Pleasant Prairie, Wis.
It started with a carton sizer, a hand-held tool that reduces boxes to custom dimensions. Dick Uihlein remembers his first encounter with the implement in 1980. “It was one of the neatest little tools I’d ever seen,” he says. He’d just quit his job and was looking to jump-start his career as an entrepreneur. So he began to sell carton sizers and discovered a demand for the device. Then he built a catalogue of other shipping-supply products, mailing them to business back offices and offering next-day delivery. Over time, the catalogue thickened. This year it contains more than 750 pages, and Uihlein expects to sell $5 billion in boxes, air bubbles, and packing tape. His company is called “Uline,” and he adopted the phonetic spelling of his last name for a simple reason: “There’s no way anyone looking at ‘Uihlein’ could pronounce it properly.”
His name is now becoming familiar for a different reason: Uihlein is on track to be the largest individual political donor of the 2018 election cycle, with federal contributions that currently top $25 million, according to the Center for Responsive Politics. He seeks to help conservatives, and his giving already has shaped several Republican Senate primaries. In West Virginia, he backed Patrick Morrisey, who on May 8 became the GOP nominee in a close three-way contest. In Mississippi and Wisconsin, he has turned underdogs into viable candidates against establishment favorites. Whatever happens in November, as Republican majorities in Congress try to fend off a midterm surge of Democrats, Uihlein’s influence will be a big part of the story.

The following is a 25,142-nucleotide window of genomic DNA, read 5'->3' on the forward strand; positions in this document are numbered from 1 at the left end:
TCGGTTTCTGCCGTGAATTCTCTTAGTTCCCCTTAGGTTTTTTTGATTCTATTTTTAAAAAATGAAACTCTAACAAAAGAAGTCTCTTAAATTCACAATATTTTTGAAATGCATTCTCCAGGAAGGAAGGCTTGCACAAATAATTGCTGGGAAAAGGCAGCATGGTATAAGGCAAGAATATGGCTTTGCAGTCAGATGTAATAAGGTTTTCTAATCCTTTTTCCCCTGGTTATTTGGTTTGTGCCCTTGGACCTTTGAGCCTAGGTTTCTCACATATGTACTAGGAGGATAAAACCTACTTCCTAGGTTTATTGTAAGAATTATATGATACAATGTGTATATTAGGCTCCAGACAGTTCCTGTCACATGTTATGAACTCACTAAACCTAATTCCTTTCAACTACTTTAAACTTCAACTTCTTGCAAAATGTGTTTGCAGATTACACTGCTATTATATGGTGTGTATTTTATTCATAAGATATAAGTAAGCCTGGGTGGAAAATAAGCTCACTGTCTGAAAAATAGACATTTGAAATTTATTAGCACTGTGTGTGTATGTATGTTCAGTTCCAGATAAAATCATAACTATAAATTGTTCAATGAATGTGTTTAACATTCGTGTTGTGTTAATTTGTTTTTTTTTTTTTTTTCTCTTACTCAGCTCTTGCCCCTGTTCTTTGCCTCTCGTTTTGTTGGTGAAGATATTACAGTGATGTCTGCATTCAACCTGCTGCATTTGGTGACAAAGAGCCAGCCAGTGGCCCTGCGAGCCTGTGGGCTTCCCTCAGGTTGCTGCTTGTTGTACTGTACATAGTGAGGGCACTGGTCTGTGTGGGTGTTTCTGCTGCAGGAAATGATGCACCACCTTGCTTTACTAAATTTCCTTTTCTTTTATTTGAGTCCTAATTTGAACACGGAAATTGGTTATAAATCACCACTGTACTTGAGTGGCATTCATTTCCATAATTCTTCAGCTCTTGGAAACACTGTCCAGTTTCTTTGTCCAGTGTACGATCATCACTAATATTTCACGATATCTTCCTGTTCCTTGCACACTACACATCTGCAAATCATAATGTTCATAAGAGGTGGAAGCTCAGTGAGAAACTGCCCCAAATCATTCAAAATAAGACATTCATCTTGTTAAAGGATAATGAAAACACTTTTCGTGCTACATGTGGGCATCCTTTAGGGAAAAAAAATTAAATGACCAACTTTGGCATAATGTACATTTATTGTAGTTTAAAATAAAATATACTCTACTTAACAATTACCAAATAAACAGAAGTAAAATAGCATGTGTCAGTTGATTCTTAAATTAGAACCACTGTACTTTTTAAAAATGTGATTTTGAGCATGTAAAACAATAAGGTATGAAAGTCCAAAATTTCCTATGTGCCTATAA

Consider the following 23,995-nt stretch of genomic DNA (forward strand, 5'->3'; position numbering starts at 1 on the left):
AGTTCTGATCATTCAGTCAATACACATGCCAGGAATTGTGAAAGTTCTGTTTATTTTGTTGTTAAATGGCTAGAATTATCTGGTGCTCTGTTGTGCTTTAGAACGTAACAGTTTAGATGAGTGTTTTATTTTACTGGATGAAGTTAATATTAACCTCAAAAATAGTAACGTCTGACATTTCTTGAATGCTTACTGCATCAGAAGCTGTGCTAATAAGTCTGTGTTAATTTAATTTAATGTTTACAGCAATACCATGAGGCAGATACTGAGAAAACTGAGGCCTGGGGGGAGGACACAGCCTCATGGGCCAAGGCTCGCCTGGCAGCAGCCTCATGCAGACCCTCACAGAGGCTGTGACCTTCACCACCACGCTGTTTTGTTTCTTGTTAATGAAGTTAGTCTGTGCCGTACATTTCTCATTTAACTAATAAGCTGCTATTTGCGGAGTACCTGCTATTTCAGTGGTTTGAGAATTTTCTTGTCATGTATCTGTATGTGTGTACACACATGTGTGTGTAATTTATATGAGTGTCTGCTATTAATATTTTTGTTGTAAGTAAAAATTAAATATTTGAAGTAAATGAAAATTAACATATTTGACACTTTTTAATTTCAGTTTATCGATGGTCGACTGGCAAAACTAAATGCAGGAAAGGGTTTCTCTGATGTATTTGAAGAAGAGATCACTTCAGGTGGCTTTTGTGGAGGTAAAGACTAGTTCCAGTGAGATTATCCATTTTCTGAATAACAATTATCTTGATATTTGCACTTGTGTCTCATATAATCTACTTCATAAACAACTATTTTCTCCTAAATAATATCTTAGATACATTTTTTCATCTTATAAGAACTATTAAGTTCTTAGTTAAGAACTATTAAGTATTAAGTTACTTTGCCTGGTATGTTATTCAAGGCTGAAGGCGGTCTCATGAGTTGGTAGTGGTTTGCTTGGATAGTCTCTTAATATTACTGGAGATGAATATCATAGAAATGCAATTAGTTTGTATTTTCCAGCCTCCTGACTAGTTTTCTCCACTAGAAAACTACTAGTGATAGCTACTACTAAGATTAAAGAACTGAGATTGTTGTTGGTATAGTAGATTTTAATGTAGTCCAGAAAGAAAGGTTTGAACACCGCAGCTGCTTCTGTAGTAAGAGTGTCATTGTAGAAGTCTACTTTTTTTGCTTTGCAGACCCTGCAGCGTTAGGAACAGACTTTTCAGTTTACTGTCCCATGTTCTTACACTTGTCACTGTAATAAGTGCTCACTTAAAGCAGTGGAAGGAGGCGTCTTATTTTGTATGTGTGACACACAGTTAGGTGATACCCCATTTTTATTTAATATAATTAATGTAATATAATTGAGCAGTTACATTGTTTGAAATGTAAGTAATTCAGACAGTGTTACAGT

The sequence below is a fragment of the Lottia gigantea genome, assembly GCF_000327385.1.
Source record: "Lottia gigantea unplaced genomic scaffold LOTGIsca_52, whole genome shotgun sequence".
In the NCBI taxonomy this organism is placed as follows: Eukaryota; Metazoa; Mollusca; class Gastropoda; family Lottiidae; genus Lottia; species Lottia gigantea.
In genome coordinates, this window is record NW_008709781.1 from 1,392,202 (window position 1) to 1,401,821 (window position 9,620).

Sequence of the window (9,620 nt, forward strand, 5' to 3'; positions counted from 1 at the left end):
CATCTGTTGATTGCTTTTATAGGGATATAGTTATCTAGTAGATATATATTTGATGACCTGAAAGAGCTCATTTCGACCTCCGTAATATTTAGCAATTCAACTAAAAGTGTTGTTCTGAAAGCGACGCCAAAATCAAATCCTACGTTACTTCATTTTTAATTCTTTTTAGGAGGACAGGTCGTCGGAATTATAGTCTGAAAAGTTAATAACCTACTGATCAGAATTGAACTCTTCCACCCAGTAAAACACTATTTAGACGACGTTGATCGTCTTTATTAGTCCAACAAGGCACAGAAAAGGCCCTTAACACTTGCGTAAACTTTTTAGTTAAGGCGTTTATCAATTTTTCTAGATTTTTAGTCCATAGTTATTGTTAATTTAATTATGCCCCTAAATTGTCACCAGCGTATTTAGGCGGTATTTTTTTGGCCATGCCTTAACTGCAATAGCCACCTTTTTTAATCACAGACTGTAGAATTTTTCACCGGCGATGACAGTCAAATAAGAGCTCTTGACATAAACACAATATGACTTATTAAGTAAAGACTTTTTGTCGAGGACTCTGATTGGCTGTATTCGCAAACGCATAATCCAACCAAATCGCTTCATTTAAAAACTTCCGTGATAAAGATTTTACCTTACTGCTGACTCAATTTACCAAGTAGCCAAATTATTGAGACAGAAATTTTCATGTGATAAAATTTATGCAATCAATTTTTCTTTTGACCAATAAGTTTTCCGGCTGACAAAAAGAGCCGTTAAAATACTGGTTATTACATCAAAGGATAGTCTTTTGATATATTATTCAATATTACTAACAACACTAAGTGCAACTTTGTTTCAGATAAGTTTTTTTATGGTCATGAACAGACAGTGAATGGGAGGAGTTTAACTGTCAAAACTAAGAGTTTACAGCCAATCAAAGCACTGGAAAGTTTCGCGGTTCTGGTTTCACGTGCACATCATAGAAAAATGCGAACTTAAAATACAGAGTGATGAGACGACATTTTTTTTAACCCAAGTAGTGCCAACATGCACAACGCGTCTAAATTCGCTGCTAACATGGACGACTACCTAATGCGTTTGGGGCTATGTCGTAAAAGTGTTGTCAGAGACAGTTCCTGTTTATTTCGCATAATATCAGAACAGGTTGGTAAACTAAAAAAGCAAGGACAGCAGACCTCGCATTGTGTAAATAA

The 72-year-old Richard “Dick” Uihlein descends from the founders of Schlitz, a Milwaukee-based brewery that once sold more beer to Americans than any other company. Despite these midwestern roots, Uihlein was born in Dallas, where his father was stationed as a Navy pilot at the end of the Second World War. He grew up mainly in Lake Bluff, Ill., just north of Chicago, and attended high school at Phillips Academy in Andover, Mass. Then he went to Stanford University, where he majored in history. He says he’s a distant relative of Peter Uihlein, the professional golfer, but they’ve never met.